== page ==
The Ruby Craftsman
In my last post, I showed how Ruby code could be transformed into a flowchart using static analysis, which is done with the gem VisualizeRuby. Building upon that I’ve added the ability to show the execution path on the flowchart. It highlights each corresponding node for each line of code executed. For building flowcharts with Ruby code I’ve got a neat demo page, but to add the execution path to this demo would be a security issue, see remote code execution vulnerability. Since there is not an easy way to make that happen safely, you’ll have to follow along at home on your own computer’s.
Follow the installation instructions on github
Let’s talk about a use case for this. I used to work for a lending company and wrote their decision logic. The business was always asking for high grain details of how a decision was made. Even though there were individual rules that gave their owns results, there were often intermediate values or decisions that were not exposed. For example, there was a bankruptcy rule that could decline for 3 different reasons and each of those having their own conditions and in-memory computed values. Being able to present this on a flowchart would have clearly shown why a particular decision was made. This view into the logic would give non-technical persons access to understand better and verify it’s correctness. It also gives the ability to audit individual applications that need further investigation.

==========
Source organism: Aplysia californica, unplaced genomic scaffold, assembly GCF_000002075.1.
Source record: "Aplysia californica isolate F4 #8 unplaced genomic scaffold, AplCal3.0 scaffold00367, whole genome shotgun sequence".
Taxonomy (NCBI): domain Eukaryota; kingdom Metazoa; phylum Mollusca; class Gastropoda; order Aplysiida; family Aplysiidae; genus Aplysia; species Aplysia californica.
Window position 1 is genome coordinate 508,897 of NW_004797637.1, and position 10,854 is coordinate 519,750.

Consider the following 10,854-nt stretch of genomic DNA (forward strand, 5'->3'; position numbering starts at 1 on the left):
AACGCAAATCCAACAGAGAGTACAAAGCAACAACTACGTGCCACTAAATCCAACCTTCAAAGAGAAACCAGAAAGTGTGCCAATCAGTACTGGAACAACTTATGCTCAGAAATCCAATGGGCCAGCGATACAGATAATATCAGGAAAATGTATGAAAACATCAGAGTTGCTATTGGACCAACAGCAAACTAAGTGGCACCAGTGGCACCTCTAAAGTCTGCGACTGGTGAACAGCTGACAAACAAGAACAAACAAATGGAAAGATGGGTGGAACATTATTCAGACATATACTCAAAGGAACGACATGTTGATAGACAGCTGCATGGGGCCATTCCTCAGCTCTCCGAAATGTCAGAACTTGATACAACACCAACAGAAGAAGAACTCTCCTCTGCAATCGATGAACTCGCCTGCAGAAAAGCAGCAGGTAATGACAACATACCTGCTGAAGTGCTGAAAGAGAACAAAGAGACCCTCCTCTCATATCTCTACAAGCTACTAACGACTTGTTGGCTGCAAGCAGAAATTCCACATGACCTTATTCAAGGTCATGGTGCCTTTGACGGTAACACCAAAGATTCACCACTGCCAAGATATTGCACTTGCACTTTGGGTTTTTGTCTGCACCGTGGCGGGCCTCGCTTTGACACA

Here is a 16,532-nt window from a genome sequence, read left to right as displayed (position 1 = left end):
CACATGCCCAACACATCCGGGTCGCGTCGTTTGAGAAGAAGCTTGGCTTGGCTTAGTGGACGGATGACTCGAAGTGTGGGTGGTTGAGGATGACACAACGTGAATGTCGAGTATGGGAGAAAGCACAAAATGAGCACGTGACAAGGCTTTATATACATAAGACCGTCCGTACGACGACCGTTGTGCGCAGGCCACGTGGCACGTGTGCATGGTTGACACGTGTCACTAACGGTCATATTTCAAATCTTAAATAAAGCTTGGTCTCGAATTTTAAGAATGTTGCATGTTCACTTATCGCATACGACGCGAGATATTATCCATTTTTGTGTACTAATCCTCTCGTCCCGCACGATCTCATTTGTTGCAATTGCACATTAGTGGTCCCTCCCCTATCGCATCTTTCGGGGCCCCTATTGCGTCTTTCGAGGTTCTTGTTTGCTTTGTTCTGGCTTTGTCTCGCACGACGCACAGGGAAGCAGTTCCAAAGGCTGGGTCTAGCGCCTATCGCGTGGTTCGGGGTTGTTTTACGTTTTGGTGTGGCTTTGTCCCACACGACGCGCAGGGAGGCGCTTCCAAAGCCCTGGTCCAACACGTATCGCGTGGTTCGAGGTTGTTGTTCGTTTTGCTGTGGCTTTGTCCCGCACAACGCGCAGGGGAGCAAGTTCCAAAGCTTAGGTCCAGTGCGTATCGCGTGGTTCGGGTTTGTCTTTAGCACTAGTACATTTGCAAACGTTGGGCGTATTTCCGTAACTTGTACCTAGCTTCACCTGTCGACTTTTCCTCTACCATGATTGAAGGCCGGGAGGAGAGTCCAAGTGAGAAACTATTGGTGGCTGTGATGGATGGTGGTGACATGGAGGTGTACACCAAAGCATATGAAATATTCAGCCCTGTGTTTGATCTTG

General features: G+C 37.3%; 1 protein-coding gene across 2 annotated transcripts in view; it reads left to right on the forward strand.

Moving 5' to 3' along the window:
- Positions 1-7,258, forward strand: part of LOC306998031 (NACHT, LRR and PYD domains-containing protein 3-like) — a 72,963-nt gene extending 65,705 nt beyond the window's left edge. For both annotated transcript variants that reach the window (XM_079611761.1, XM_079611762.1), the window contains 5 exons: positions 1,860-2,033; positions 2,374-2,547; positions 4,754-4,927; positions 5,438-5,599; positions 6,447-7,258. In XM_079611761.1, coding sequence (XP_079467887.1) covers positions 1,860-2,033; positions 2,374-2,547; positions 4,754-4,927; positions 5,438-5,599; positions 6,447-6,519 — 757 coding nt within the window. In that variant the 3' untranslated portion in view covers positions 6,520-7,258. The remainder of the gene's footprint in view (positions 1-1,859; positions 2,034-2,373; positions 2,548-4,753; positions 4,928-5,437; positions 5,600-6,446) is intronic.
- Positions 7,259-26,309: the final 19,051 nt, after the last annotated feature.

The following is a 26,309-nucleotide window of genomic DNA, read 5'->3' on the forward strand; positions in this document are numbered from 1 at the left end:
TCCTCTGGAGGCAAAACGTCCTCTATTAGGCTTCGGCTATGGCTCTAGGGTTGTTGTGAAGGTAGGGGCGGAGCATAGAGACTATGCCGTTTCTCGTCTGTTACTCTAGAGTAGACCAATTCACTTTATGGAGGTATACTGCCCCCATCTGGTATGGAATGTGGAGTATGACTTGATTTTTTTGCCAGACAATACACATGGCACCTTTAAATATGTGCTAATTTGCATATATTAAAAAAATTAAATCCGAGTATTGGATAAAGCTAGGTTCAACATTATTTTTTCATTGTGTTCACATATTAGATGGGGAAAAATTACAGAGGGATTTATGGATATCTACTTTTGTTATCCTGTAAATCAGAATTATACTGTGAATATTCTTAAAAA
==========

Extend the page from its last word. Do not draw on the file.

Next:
The following is a modified version of that decision rule to show the execution path.
Assigning ruby_code to a Pathname loads the file and builds the graph from the ruby source. Trace can also take a Pathname, but also a block. I’m sending in some stub data to exercise the code and finally setting the output_path.
The resulting file shows nodes in green tracing the execution path. Then each step is numbered to avoid confusion when nodes and edges are traced more that once. Notice how method calls are in-lined, rather than represented in their own dashed box graph. Making it more cohesive while still maintaining the original idiomatic ruby in the source as to not make the user have to change the ruby code to make it look better on the graph. There may be some API to allow some control over this behavior in the future.
This project is still in beta, and it may not support all types of Ruby code. The execution highlighter works reasonably well, but it in an alpha state. I continue to work on this project and improve its abilities.
Let me know your thoughts and any compelling use cases you may come up.